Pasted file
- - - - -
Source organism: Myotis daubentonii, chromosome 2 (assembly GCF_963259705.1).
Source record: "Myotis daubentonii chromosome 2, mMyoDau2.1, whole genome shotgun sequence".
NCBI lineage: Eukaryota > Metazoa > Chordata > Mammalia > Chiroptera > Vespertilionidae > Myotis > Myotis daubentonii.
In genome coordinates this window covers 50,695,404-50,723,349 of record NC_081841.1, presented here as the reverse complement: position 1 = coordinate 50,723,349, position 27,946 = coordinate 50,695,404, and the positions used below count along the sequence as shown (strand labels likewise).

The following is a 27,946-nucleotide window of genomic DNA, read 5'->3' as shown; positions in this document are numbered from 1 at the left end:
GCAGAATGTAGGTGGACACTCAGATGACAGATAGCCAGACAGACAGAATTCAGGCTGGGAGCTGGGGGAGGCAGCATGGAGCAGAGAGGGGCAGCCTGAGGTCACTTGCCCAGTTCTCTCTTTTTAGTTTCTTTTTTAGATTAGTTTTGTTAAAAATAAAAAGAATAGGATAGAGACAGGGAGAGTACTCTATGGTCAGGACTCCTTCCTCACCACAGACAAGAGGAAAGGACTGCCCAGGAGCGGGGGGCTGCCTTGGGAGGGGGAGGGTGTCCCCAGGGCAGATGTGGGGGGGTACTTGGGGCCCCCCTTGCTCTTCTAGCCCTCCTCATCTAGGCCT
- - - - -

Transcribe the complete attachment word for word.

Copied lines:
Source organism: Myotis daubentonii, chromosome 2 (assembly GCF_963259705.1).
Source record: "Myotis daubentonii chromosome 2, mMyoDau2.1, whole genome shotgun sequence".
NCBI lineage: Eukaryota > Metazoa > Chordata > Mammalia > Chiroptera > Vespertilionidae > Myotis > Myotis daubentonii.
In genome coordinates this window covers 50,695,404-50,723,349 of record NC_081841.1, presented here as the reverse complement: position 1 = coordinate 50,723,349, position 27,946 = coordinate 50,695,404, and the positions used below count along the sequence as shown (strand labels likewise).

The following is a 27,946-nucleotide window of genomic DNA, read 5'->3' as shown; positions in this document are numbered from 1 at the left end:
GCAGAATGTAGGTGGACACTCAGATGACAGATAGCCAGACAGACAGAATTCAGGCTGGGAGCTGGGGGAGGCAGCATGGAGCAGAGAGGGGCAGCCTGAGGTCACTTGCCCAGTTCTCTCTTTTTAGTTTCTTTTTTAGATTAGTTTTGTTAAAAATAAAAAGAATAGGATAGAGACAGGGAGAGTACTCTATGGTCAGGACTCCTTCCTCACCACAGACAAGAGGAAAGGACTGCCCAGGAGCGGGGGGCTGCCTTGGGAGGGGGAGGGTGTCCCCAGGGCAGATGTGGGGGGGTACTTGGGGCCCCCCTTGCTCTTCTAGCCCTCCTCATCTAGGCCT